Why is it that so few mention our “secret weapon” in the fight against Islamic terror?
Archbishop Fulton Sheen did so, as pointed out on these pages many years ago: the secret weapon of Mary, who is honored by both Catholics and Muslims — in the New Testament as well as the Koran. The hamlet of Fatima was named, indirectly, after a daughter of Mohammed!
She comes into stark relief — does the great mother and peacemaker — when one glimpses the magnificent Shrine of Our Lady of Lebanon in that Middle Eastern nation.
For as Asia News said last week, her towering statue “dominates the entire coastline of the country from the summit of Harissa,” the shrine a “destination of many pilgrimages by Christians, but also by Muslims, who honor the Virgin Mary. The shrine is highlighted by a huge, 15-ton bronze statue that’s nearly thirty-feet tall and more than a century old, the Virgin Mary stretching her hands towards Beirut.
“Muslim women visit the shrine, light candles, and offer flowers and money especially to ask for the grace of having a child,” it says.
What a point of unity — something we too infrequently seek everywhere in this divided world.
The Blessed Virgin’s special link with Lebanon may go back, if legend holds forth, to her time on earth, when tradition says she visited Lebanon with Jesus. There is a sanctuary in southern Lebanon dedicated to the Virgin of Mantara, marking a spot where Mary supposedly stayed, waiting for Jesus when He went to Tyre and Sidon.
There are a number of statues and locales where Mary is honored in this nation. As a website put it, “Over a hundred years ago in the little town of Bechwat, Bekaa, Lebanon [inland and east of Harissa] a statue of the Virgin Mary of Hope became famous for many miracle cures by her intercession. The statue shows Mary wearing a blue dress with stars all over, an expression of Queen of Heaven [as at Pontmain]. She is holding a Cross in her hands and has a crown of gold on her head. The small church sits on the side of a mountain in a remote area above the fertile valley. On the side of this mountain grows fruit trees of every kind. The church is only twenty-feet long and twenty-feet wide and the statue sets on the left side of the altar.”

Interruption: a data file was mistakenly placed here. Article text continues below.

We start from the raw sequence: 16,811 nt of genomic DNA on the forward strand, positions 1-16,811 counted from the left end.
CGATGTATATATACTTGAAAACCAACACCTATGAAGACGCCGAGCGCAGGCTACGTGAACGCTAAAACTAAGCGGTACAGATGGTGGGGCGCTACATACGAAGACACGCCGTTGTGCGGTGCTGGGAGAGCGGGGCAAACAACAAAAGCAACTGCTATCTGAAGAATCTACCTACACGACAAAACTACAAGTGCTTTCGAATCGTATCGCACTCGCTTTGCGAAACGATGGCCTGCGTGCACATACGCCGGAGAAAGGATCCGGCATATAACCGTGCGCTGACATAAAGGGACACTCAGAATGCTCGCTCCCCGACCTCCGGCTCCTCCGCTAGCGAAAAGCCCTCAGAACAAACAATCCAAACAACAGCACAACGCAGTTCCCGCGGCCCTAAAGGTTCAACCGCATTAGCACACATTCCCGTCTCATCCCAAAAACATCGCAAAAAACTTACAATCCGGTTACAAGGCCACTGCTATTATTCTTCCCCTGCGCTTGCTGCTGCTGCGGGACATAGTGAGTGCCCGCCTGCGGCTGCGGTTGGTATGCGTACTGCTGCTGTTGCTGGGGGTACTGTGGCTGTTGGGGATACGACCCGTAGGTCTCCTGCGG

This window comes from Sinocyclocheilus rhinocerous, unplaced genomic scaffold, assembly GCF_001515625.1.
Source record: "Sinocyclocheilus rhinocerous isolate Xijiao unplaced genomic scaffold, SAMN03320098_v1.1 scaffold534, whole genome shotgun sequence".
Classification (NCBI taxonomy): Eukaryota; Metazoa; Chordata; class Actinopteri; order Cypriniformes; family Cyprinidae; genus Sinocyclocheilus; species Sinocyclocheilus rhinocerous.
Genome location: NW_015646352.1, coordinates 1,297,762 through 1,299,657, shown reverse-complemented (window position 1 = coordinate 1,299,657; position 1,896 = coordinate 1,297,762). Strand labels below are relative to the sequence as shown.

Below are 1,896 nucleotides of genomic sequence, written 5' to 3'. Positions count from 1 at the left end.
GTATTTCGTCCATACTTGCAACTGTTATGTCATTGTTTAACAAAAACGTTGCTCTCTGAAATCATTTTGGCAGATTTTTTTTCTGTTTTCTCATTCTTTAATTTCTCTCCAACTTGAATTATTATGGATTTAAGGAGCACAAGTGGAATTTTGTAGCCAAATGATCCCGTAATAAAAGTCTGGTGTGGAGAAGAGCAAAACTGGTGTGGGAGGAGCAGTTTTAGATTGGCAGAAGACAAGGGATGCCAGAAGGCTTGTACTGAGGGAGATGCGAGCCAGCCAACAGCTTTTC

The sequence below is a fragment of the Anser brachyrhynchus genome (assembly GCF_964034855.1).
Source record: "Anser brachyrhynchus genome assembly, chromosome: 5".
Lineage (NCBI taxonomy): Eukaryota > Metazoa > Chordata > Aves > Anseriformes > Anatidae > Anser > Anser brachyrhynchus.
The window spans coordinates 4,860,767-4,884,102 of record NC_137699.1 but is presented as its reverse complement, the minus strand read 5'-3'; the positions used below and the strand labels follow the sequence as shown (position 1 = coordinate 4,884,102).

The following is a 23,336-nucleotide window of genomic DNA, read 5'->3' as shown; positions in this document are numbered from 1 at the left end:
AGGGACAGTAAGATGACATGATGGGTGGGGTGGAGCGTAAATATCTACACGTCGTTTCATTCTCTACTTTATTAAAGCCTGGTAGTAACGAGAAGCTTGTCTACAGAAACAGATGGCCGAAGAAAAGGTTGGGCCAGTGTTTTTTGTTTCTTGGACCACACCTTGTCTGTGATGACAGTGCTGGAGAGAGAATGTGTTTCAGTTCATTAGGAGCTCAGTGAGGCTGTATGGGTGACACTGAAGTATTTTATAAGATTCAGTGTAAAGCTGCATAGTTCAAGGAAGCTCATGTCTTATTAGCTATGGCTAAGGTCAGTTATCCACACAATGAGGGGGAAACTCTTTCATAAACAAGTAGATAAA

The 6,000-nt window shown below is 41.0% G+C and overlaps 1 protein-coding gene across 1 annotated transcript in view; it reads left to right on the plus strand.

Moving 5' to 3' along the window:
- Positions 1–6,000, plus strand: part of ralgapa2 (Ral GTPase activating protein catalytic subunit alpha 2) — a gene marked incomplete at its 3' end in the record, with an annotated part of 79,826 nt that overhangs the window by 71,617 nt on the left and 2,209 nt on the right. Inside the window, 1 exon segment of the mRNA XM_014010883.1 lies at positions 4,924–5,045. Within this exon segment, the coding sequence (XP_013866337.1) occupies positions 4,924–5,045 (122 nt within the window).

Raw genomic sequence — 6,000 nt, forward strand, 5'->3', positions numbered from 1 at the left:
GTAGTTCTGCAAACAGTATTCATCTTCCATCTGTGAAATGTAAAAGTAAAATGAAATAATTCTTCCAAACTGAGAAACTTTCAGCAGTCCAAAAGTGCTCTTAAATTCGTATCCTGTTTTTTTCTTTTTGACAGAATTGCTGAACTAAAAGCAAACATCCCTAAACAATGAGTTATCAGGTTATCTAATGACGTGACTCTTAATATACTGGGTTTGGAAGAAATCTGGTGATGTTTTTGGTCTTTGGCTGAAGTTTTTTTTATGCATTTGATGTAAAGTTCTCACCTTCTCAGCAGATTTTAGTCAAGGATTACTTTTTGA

One day, a few years back, in 2004, it is alleged, a Muslim couple of Jordanian descent journeyed with her nine-year-old son, Muhammad al-Hawadi, to pray before Our Lady of Bechwat and the boy burst forth in excitement, declaring, to his mother, and anyone within earshot, that the statue had moved and was directly looking at him, her attire fluttering lightly. She blessed him with the Sign of the Cross.
When his skeptical parents glanced up, they witnessed the statue move its hand, her rosary beads shifting, her lungs seeming to draw breath, and her lips moving, as if speaking to them.
Many heard the account and flocking there, claimed to witness the same phenomenon. In some instances, the statue has exuded an ambrosial oil.
When a handicapped man went inside, he was instantly cured of what had crippled him.
As news spread, thousands more arrived. They still do. At times, the small mountain roads leading to the shrine could hardly accommodate them but were then paved — and thousands continue to journey there — and continue, allegedly, to see her move. Healings continue to be reported at what has been called the Lourdes of the Middle East.
As far as the shrine at Harissa — the main Marian one in Lebanon — every year, two million now arrive! A basilica stands there, topped with the statue. Pilgrims snap photographs that in some cases they deem as miraculous (or at least, very intriguing shadows and reflections, from the statue, of light).
The sanctuary, according to Father Khalil Alwan, vice-rector, “is a meeting place between East and West.”
In 2016, the Maronite Patriarch Beshara Rai consecrated Lebanon and the Middle East to the Immaculate Heart of Mary with a solemn Mass in Harissa, as that nation shines as a steady light in a region — and world — too often cloaked with darkness.